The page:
The Painted Hills Unit is just one of three units that make up the John Day Fossil Beds National Monument. This unit alone contains more than 3,000 acres of unmatched beauty, unique even to Oregon. The monument gets its name from the John Day River, the longest undammed river that flows into the Columbia. The three units together combine for a total of 14,000 acres. At John Day Fossil Beds, paleontologists have been able to find fossil remains of animals and plants dating back 40 million years. The Painted Hills Unit is located about 50 miles from Prineville, Oregon.
From Prineville, travel east on US 26/Ochoco Highway for about 44 miles. Turn left onto Burnt Ranch Road for about 1.5 miles. Burnt Ranch Road becomes Bridge Creek Road. You’ll travel about five miles on Bridge Creek Road. Use caution when driving this gravel road and be sure to gas up and get any supplies you might need in Prineville.
With a semi-arid climate, the Painted Hills Unit is hot and dry. July and August are the hottest months, with temperatures reaching more than 100 degrees F. Be sure to bring plenty of sunscreen and water. Late-afternoon thunderstorms can bring brief rainfall, but the average rainfall for the month of July is only a half inch. Most of the annual precipitation comes in the form of snow during the winter months. Evenings can cool down dramatically into the low forties, so come prepared for both hot and cold weather extremes.
At the Painted Hills, you’ll be able to hike several different trails, ranging from 1/4 mile to 1 1/2 miles, all offering their own unique photo opportunities. These hiking trails allow you to get up close to the Painted Hills. The Carroll Rim Trail is about 11/2 miles and has an elevation gain of only a few hundred feet. At the top, you’ll have a breathtaking view of the Painted Hills and the surrounding vistas. A polarizing filter and a sturdy tripod are important items to bring, along with a good selection of graduated ND filters. Wide-angle, macro and telephoto lenses are all good choices, depending on what shooting style you prefer.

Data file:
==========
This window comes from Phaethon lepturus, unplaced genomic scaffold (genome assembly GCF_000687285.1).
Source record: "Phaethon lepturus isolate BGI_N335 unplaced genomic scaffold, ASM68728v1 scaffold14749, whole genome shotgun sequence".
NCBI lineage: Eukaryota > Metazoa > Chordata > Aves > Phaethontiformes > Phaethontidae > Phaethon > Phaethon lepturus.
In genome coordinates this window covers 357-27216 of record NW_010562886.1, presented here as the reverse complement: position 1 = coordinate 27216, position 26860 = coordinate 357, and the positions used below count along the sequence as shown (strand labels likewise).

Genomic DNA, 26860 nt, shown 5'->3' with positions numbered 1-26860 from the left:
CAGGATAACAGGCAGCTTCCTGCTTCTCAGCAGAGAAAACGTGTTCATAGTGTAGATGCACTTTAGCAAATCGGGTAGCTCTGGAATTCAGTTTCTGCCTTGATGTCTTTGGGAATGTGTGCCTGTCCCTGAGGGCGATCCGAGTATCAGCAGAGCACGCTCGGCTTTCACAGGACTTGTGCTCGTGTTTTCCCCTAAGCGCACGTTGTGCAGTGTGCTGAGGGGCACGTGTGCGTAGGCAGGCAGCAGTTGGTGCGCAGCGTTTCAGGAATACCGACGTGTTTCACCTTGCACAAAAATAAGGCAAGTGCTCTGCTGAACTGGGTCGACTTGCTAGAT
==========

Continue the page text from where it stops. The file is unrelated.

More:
Wildflowers dot the landscape, offering some great photographic opportunities. A good telephoto lens comes in quite handy for wildlife shots. More than 40 species of mammals inhabit the area, including elk, cougar and coyotes. The area also has many species of birds, reptiles and amphibians.
Summer is the best time to visit. The sunsets are like no others you’ll ever see. The occasional thunderstorm adds a whole other element to the landscape, creating dramatic cloud shots. The low light of the sunsets brings out the varied hues of red, orange, black and tan of the hills. Arrive at least two hours before sunset to scout the best spots from which to photograph, and be ready to shoot because your window of opportunity is small, and it closes fast!
Contact: Visitor Information for the Painted Hills Unit, (541) 462-3961, www.nps.gov/joda.
In a location where the weather can change fast or you might experience extreme swings in temperature, having a jacket in your pack or gadget bag can be a lifesaver. Garments constructed with W.L. Gore’s PacLite membrane are designed to be compact and out-of-the-way when you don’t need them, but offer waterproof, breathable weather protection when conditions change in a hurry. Contact: W.L. Gore & Associates, (800) GORE-TEX, www.gore-tex.com.